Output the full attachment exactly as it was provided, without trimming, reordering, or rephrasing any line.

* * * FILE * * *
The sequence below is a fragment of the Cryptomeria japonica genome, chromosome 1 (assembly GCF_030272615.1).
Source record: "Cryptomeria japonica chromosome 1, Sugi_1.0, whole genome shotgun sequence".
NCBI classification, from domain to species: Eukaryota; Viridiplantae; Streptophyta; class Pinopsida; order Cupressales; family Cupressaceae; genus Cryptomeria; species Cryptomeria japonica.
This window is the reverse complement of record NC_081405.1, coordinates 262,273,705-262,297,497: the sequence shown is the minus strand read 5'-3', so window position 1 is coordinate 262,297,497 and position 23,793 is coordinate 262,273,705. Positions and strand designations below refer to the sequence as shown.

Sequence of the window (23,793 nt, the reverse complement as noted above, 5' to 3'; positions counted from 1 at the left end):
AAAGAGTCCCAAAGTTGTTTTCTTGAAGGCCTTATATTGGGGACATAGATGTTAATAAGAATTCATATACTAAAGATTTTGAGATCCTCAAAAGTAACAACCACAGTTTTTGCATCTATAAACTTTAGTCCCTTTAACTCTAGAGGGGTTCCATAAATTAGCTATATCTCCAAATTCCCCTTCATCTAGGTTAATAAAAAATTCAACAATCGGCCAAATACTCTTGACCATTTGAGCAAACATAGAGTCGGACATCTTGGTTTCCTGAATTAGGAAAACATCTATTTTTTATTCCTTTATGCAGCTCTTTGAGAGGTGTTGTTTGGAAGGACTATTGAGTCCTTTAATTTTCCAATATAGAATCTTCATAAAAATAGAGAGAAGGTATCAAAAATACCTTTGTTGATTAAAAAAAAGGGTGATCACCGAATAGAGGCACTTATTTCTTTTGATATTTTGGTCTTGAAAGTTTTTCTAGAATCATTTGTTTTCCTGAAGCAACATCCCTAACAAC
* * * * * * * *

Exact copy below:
The sequence below is a fragment of the Cryptomeria japonica genome, chromosome 1 (assembly GCF_030272615.1).
Source record: "Cryptomeria japonica chromosome 1, Sugi_1.0, whole genome shotgun sequence".
NCBI classification, from domain to species: Eukaryota; Viridiplantae; Streptophyta; class Pinopsida; order Cupressales; family Cupressaceae; genus Cryptomeria; species Cryptomeria japonica.
This window is the reverse complement of record NC_081405.1, coordinates 262,273,705-262,297,497: the sequence shown is the minus strand read 5'-3', so window position 1 is coordinate 262,297,497 and position 23,793 is coordinate 262,273,705. Positions and strand designations below refer to the sequence as shown.

Sequence of the window (23,793 nt, the reverse complement as noted above, 5' to 3'; positions counted from 1 at the left end):
AAAGAGTCCCAAAGTTGTTTTCTTGAAGGCCTTATATTGGGGACATAGATGTTAATAAGAATTCATATACTAAAGATTTTGAGATCCTCAAAAGTAACAACCACAGTTTTTGCATCTATAAACTTTAGTCCCTTTAACTCTAGAGGGGTTCCATAAATTAGCTATATCTCCAAATTCCCCTTCATCTAGGTTAATAAAAAATTCAACAATCGGCCAAATACTCTTGACCATTTGAGCAAACATAGAGTCGGACATCTTGGTTTCCTGAATTAGGAAAACATCTATTTTTTATTCCTTTATGCAGCTCTTTGAGAGGTGTTGTTTGGAAGGACTATTGAGTCCTTTAATTTTCCAATATAGAATCTTCATAAAAATAGAGAGAAGGTATCAAAAATACCTTTGTTGATTAAAAAAAAGGGTGATCACCGAATAGAGGCACTTATTTCTTTTGATATTTTGGTCTTGAAAGTTTTTCTAGAATCATTTGTTTTCCTGAAGCAACATCCCTAACAAC